When it comes to improving the lives of millions of animals, The Humane Society of the United States (HSUS) is a change maker.
Founded in 1954 with borrowed money by a small group of people who wanted to help animals – from ending slaughterhouse abuse to stopping overbreeding – The HSUS is now the nation’s largest animal protection organization.
The first of three galas to celebrate its six decades in serving animals was hosted at the Beverly Hilton on Saturday. They honored influential celebrity activists who support animal causes with proceeds from its $350-a-plate gourmet vegan dinner benefiting companion and farm animal protection campaigns.
Not only was it an opportunity to celebrate animals and reflect on all the progress that’s been made but also “to remind us on how much cruelty there is still to confront,” says Jennifer Fearing, California Senior State Director of The HSUS.
Blackfish director Gabriela Cowperthwaite was honored the Impact Award. As a revolutionary documentary with a powerful impact, she’s raised global awareness of the devastating plight of orcas suffering in captivity.
“People are making it clear that they are not okay with Orcas for entertainment – and most people are actually making it clear that they’re not okay with any animals for entertainment – and I think that is a fantastic revolution that is happening,” said Cowperthwaite.
“The animals that are there right now should not have to perform for their food – that is the message that we have certainly heard and we would hope that SeaWorld would possibly spearhead change perhaps once we speak loudly enough.”
Actor James Cromwell was bestowed the Lifetime Achievement Award for his longtime commitment to The HSUS. As an outspoken animal advocate, he’s utilized his fame to call an end to the use of animals in cruel and unnecessary research, factory farming, and entertainment.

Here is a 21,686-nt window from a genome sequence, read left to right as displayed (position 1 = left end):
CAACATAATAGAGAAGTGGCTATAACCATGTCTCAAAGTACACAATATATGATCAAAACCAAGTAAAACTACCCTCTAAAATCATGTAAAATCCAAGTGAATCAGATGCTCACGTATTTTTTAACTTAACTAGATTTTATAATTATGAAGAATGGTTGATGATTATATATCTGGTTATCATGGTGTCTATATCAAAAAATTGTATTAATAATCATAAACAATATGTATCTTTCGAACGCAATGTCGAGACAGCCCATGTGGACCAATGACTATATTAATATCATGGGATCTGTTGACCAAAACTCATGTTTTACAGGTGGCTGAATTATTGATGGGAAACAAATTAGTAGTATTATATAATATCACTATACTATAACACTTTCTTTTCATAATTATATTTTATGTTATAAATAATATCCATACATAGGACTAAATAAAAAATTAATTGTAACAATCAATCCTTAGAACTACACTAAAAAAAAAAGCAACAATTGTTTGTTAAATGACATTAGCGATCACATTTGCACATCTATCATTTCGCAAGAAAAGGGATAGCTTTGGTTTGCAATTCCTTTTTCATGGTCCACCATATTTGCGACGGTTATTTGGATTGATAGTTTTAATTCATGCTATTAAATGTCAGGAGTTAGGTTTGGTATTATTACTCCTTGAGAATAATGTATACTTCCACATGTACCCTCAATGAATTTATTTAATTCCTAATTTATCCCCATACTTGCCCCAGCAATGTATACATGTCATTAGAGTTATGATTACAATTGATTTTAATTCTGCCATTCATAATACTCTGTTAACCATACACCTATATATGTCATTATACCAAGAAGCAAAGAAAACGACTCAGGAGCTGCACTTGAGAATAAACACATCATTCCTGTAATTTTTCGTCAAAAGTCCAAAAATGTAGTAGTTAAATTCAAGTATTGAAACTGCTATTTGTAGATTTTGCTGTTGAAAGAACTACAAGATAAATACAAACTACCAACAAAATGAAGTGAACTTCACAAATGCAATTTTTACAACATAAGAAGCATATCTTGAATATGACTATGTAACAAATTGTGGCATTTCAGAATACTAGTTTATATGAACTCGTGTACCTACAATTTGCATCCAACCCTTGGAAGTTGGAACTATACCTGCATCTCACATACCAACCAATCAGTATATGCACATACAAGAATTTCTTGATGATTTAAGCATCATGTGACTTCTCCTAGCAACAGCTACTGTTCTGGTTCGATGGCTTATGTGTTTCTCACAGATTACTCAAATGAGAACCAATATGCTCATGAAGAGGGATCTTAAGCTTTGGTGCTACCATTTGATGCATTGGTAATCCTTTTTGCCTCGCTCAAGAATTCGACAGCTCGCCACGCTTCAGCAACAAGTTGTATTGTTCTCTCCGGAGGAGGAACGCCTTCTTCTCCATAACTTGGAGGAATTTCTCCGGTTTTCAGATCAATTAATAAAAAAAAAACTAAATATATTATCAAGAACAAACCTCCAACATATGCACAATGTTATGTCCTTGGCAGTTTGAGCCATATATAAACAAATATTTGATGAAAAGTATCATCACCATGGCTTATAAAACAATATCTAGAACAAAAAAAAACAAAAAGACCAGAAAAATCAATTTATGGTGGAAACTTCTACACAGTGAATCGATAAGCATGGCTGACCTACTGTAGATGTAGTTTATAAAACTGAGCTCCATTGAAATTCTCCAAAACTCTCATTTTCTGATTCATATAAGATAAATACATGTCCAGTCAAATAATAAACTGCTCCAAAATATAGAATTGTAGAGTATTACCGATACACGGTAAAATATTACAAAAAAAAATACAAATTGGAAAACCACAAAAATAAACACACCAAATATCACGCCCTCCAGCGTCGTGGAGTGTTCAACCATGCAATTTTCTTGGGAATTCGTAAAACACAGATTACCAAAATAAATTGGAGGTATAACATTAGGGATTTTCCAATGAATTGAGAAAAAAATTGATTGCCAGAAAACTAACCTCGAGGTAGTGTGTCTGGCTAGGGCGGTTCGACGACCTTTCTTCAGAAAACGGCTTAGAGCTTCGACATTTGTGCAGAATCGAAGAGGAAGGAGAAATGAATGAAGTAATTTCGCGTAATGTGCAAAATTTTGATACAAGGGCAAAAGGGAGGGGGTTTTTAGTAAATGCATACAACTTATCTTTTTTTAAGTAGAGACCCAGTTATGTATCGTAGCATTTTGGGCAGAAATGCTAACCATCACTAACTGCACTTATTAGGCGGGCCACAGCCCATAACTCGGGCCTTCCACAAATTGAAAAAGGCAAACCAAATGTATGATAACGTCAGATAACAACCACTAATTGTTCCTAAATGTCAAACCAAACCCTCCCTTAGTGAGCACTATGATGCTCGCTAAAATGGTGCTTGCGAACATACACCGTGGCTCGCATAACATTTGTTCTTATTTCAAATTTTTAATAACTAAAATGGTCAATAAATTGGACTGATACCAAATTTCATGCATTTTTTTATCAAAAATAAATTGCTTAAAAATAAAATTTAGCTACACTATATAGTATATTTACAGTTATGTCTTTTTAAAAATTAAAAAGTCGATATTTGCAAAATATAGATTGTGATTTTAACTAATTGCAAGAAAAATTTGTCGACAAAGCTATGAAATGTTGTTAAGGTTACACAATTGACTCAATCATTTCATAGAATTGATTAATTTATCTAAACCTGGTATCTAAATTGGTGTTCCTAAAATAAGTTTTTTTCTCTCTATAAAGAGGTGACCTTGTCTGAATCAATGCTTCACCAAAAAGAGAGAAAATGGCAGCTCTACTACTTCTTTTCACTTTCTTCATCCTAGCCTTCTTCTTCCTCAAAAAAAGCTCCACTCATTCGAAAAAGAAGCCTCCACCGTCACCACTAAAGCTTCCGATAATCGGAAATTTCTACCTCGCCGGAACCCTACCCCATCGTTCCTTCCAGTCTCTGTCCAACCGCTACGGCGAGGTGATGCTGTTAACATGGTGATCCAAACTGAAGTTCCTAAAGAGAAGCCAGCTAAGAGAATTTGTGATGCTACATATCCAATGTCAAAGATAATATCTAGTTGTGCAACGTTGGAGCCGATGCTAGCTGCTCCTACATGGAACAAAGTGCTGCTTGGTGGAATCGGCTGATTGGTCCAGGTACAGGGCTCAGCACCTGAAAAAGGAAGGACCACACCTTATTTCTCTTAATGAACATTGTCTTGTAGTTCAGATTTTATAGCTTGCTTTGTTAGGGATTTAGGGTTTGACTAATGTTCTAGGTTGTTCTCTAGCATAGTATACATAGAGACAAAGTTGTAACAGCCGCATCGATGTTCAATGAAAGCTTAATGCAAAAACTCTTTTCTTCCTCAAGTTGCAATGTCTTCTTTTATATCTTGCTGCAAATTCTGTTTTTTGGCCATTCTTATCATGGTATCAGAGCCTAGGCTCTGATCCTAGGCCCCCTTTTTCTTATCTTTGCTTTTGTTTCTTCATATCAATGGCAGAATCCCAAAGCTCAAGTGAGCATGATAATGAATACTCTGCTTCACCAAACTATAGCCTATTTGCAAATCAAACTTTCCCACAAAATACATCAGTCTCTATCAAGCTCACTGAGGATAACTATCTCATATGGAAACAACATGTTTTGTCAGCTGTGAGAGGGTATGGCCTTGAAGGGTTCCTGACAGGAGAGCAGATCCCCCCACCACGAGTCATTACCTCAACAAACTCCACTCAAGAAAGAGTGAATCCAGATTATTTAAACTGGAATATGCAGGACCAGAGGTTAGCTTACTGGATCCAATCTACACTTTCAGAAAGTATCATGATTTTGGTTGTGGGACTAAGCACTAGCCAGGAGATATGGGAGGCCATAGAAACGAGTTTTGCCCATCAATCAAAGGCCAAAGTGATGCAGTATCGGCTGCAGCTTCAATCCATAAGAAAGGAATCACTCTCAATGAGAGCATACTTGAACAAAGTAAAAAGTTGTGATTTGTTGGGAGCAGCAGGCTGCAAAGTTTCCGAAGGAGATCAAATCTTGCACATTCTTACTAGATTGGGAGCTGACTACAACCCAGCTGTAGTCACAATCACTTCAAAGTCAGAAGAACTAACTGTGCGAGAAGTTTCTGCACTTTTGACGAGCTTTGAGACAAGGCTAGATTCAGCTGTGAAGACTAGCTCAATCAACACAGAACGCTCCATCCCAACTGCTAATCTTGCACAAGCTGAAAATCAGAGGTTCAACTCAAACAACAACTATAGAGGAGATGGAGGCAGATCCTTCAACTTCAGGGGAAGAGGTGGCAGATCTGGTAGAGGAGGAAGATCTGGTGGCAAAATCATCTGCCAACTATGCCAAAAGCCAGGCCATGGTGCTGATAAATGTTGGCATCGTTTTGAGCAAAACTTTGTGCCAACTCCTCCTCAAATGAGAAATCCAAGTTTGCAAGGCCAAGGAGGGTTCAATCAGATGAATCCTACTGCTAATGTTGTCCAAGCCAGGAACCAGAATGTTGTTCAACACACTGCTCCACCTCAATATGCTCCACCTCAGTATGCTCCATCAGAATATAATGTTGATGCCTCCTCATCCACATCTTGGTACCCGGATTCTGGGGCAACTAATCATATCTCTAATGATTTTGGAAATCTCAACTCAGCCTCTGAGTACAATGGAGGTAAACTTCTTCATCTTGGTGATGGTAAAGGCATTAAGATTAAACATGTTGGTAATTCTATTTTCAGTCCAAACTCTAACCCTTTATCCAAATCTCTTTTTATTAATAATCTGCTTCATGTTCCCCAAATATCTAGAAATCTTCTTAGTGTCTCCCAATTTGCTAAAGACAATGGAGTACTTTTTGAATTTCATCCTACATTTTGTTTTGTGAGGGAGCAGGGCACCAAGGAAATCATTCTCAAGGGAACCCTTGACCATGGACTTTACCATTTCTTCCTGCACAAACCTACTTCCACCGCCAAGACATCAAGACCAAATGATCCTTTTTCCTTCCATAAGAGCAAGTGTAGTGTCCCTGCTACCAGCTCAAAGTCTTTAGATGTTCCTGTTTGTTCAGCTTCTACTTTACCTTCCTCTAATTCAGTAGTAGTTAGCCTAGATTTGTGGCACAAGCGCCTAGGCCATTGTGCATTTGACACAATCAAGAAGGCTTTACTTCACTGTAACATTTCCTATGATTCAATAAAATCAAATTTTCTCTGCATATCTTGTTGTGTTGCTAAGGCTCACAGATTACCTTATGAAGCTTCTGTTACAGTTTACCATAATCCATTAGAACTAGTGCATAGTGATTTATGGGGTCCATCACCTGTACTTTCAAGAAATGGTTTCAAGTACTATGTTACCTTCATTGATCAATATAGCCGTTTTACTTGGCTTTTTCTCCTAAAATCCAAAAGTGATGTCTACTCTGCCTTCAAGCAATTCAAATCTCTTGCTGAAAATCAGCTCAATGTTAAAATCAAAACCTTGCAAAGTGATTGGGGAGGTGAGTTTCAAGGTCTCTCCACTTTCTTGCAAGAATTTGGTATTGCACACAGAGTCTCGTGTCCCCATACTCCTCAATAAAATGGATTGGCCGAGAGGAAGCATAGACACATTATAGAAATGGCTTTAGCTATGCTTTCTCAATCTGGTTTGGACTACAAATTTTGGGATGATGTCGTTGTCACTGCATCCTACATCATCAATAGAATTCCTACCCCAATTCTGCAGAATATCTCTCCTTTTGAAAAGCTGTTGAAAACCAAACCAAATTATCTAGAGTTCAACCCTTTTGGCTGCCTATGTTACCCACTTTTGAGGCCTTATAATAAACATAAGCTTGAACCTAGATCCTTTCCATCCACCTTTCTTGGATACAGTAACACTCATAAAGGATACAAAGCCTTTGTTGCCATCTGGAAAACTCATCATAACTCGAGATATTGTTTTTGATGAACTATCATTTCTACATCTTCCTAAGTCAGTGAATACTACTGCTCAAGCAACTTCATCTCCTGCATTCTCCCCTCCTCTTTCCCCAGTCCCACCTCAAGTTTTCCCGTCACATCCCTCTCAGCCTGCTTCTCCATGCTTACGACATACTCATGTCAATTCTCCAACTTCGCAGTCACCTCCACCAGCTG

“People have to make a connection. We as a culture, as a species, have made a disconnection between what we eat and the animals we love. Almost everyone loves animals, they have companion animals, and they understand and see the beauty of animals in the wild. But they don’t make the connection of what’s on their plate got their through this extraordinary cruel and inhumane process – which is basically killing us,” said Cromwell.
The Humane Generation Award was awarded to “The Vampire Diaries” star Paul Wesley. He’s been instrumental in creating a generation of young people who care about animal protection.
Through his massive star platform, he’s made youthful minds aware of the inherent cruelty of confinement on factory farms.
“We need to start working towards getting rid of factory farming in the world, but especially in this country. It’s an issue that is incredibly archaic – I can’t believe in this day and age we’re basically confining animals to tiny gestation crates – they can’t move – they’re essentially suffering their entire lives and then they die – it’s heart-wrenching,” said Wesley.
California Governor Edmund G. Brown, Jr., was presented with the inaugural Humane Governor Award. To protect the Golden State’s animals, he’s signed more than two dozen laws that aim to curb animal fighting, hunting with hounds, shark finning, wildlife poisoning, and so much more.
Singer Kesha, actress Bellamy Young (Scandal), model Joanna Krupa, actress Victoria Summer (Saving Mr. Banks, Transformers), plant-based chef Leslie Durso, celebrity dog trainer Tamar Geller, actress Emma Furhman (Blended), actress Beth Grant, amongst others, were also in attendance proudly showing support of The HSUS and its mission.
Future goals for The HSUS include:
- Keeping U.S. horse slaughterhouses closed while fighting the shipping of American horses overseas
- Promoting spay and neuter programs with a goal of eliminating euthanasia of healthy, adoptable, pets
- Fighting for the Humane Cosmetics Act to ban cosmetics testing of animals
- Fighting bear hunting in Maine, wolf hunting in Michigan and seal hunts in Canada.
Learn more about how you can help animals at humanesociety.org
Author: Jessica Blotter, M.A.Ed., is founder of Kind Traveler, a new digital giving platform that rewards travelers for giving back to top-rated charities. As a writer, she has a column with CBS Los Angeles and Examiner and contributes regularly to Fast Company and Hospitality Design.
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